There’s a popular contraption developed in the Japanese auto industry that allows any worker who spots an issue along a vehicle’s assembly line to pull a cord and stop the entire process in order to grapple with the problem. This device, known as the Andon Cord, allowed for any defects to be addressed before they made their way down the manufacturing line, potentially affecting further work or even the consumer’s safety. In a similar vein, protests work in a very parallel way.
We see this sort of “cord pulling” often in our society. When negotiations fail over fair wages for teachers, those teachers “pull the cord” by going on strike. When the rights of our citizens are being abused and change cannot be enacted through the typical channels, we hit the street and stop the flow of “life as usual” in order to compel action. As Minnesota serves as the epicenter of a national movement to dramatically alter our police departments, it might be encouraging to revisit a successful protest from Minnesota’s past known today as the “Morrill Hall Takeover.”
In 1968, after a long history of mistreatment of Black students at the University of Minnesota and the recent assassination of Rev. Martin Luther King, Jr., students engaged in a series of negotiations with then-president Malcolm Moos for the support of Black students through scholarship funding, student support services and the creation of an African American Studies department.
When those negotiations failed, roughly 70 students staged an occupation of the U of M’s administration building, Morrill Hall, on January 14, 1969. After 24 hours of barring anyone from entering the building, the students’ demands were met, resulting in the African-American studies department – one of the first and longest lasting Black studies departments created during this period of national student movements. The protest also lead to the MLK Program, which carries forward the goal of supporting students from underrepresented communities through the college experience and preparing them to succeed after graduation.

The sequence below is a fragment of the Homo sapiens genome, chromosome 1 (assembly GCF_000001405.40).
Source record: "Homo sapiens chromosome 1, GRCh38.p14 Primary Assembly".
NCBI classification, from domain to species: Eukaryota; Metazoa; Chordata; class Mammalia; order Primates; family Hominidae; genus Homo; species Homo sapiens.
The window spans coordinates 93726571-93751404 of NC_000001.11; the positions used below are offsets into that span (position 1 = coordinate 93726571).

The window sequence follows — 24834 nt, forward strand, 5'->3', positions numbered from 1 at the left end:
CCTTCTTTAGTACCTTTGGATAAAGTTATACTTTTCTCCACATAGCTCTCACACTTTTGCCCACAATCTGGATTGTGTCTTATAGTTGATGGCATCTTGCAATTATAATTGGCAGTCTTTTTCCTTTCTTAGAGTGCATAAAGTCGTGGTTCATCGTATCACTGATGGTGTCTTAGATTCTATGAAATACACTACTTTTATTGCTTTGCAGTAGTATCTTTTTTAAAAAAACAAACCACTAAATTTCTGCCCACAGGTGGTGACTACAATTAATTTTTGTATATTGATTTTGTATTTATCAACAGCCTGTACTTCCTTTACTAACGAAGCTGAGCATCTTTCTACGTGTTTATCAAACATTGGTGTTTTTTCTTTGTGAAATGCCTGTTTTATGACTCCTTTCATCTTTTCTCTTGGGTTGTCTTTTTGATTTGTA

Halting the machine has been woven into our American identity since the first time we threw British tea into the ocean. Ideally, our world would be void of any and all social defects that put people at risk, but until that day comes, folks will continue to “pull the cord.”
Listen to a speech given by Dr. Martin Luther King, Jr. at the University of Minnesota in 1967, followed by an interview hosted by Minnesota’s first African-American judge, L. Howard Bennett, during which they discuss ideas, methods and words of wisdom on how to achieve the goal of a free society for all.
A surge of minority voices has responded to the police killing of George Floyd. In the weeks since Floyd uttered, “I can’t breathe,” as ex-Minneapolis Police Officer Derek Chauvin pressed down on his neck, a new collective of individuals is taking action by running for office, engaging in politics and stirring change among youth. But is the momentum a movement or a moment?
Celebrating the University of Minnesota’s 50th Anniversary of the African American Studies program, the Twin Cities PBS documentary This Free North reflects on the people and events that led to its formation as well as its connection to, and influence on, contemporary students. In the act of looking back, this documentary reminds the viewer that history is complicated, divisive, ongoing.